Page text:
Biosciences company Metabolix announced that U.S. regulators approved its corn sugar technology for use in items such as plastic utensils, lids and caps.
A devastating sequence of equipment failures underscores the fact that key safety features at tens of thousands of U.S. offshore rigs are barely regulated.
National Academy of Engineering is gathering at the University of Michigan to examine how to turn the tide in the shrinking American manufacturing sector.
An amateur geologist from Scotland has found a hoard of exquisitely preserved, 350 million year old fossil tree trunks. The findings reveal the wood's delicate inner structure, including the growth rings that suggest an irregular climate.
Column about Indiana saying it will not pay IBM the $125 million IBM says it is owed as a final payment for an IT-outsourcing and business-process management deal that Indiana canceled because it felt the IBM system was not working properly.
SINGAPORE (Reuters) - A surge in renewable energy investments could drive a tripling of U.N.-backed carbon offsets issued to emission reduction projects in India by end-2012, a report said on Thursday.
TOKYO (Reuters) - Japan's Sanyo Electric, the world's largest maker of rechargeable batteries, said on Thursday it would supply Suzuki Motor with lithium-ion battery systems for its plug-in hybrid vehicles.
Next week Japan hopes to demonstrate the first sail to harness the sun for propulsion through space
Japan will send its first spacecraft to another planet next week, to explore why winds race round Venus at such huge speeds
New water-splitting catalyst: Researchers expand list of potential electrode materials that could be used to store energyMay 12, 2010 8:25 pm | by Science Daily | News | Comments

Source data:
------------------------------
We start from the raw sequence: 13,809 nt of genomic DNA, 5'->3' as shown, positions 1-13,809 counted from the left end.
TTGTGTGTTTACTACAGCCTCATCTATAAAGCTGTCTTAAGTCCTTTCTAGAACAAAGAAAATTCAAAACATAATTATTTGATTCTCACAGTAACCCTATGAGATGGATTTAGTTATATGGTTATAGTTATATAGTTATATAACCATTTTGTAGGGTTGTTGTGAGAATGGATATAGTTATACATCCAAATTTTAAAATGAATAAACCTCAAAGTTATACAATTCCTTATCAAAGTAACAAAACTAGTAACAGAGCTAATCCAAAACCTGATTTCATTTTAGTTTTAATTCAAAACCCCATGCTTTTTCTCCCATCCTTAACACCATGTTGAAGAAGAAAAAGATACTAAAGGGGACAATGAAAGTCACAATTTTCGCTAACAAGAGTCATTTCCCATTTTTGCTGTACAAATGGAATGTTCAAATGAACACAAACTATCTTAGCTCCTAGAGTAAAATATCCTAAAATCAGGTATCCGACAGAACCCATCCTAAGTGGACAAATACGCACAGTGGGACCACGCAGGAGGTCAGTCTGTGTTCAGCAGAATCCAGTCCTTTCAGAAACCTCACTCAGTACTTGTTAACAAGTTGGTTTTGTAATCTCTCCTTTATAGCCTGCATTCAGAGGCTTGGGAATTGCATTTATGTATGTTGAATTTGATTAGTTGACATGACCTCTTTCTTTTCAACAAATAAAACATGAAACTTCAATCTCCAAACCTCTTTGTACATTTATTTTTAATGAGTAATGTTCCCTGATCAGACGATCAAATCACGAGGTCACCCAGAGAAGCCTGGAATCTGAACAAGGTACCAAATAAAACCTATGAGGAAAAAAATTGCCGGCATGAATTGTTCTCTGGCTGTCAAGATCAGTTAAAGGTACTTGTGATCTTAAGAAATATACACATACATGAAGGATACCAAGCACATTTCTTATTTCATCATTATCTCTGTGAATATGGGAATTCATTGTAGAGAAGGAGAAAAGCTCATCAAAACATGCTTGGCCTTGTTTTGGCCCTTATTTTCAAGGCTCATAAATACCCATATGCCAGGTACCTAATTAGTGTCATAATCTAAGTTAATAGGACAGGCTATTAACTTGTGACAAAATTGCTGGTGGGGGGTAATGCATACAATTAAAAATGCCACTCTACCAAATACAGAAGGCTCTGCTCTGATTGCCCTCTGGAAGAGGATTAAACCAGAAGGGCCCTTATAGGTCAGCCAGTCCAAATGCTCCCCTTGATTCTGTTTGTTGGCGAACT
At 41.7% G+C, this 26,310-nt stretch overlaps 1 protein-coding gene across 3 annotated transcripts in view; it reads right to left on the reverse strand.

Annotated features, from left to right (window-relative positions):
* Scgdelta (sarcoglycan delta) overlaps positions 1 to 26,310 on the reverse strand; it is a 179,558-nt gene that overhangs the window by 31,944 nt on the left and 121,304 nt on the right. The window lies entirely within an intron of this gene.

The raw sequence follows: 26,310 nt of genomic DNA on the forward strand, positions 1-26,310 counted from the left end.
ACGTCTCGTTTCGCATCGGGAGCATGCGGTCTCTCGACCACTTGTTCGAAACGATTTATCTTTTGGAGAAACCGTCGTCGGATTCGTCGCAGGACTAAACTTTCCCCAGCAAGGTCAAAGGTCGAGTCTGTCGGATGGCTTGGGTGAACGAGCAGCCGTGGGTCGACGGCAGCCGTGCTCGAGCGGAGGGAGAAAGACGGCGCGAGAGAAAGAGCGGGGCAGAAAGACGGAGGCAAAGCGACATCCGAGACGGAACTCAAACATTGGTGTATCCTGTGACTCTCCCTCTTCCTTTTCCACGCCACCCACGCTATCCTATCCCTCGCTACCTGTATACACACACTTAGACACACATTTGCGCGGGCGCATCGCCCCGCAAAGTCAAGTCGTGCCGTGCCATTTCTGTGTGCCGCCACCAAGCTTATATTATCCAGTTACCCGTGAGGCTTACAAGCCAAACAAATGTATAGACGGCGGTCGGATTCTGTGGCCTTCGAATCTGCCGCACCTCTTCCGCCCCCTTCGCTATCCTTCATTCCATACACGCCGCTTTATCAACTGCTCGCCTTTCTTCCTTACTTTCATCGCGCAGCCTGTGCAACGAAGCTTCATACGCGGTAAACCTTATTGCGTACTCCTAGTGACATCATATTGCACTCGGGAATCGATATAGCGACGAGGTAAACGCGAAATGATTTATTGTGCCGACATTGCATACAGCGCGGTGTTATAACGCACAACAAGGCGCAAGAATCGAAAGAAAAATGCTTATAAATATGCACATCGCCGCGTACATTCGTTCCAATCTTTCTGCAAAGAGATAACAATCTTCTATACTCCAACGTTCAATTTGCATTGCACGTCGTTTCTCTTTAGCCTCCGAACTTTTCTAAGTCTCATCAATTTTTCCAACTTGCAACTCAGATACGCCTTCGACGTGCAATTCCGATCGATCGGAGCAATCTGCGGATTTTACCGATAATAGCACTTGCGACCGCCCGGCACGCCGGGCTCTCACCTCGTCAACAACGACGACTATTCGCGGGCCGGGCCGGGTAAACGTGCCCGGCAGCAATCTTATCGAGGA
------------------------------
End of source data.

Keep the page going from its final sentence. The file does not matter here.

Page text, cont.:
Researchers have found yet another formulation, based on inexpensive and widely available materials, that can efficiently catalyze the splitting of water molecules using electricity. This could ultimately form the basis for new storage systems that would allow buildings to be completely...
Scientists have identified an unusual species of pathogenic algae that causes human skin infections. The finding should improve our understanding of how rare species of algae are sometimes able to cause serious disease in humans and animals.
Keithley Instruments, a provider of advanced electrical test instruments and systems, will broadcast a free, web-based seminar, entitled 'New Methods for Testing Flash Memory' on 20 May 2010.
WASHINGTON/PORT FOURCHON, Louisiana (Reuters) - Lawmakers on Wednesday pressed oil executives about flaws in an important safety device on a blown-out Gulf of Mexico well as BP pushed another effort to control a huge oil spill that threatens an environmental disaster.
LA JOLLA, California (Reuters) - Mexico may build up to 10 new nuclear power stations by 2028 under one scenario being evaluated by the state electricity monopoly, the company said in a presentation on Wednesday.
NEW YORK (Reuters) - The United States' future as a global economic power depends on what it does to fight global warming and it is lagging behind other countries like China, Europe's climate chief said on Wednesday.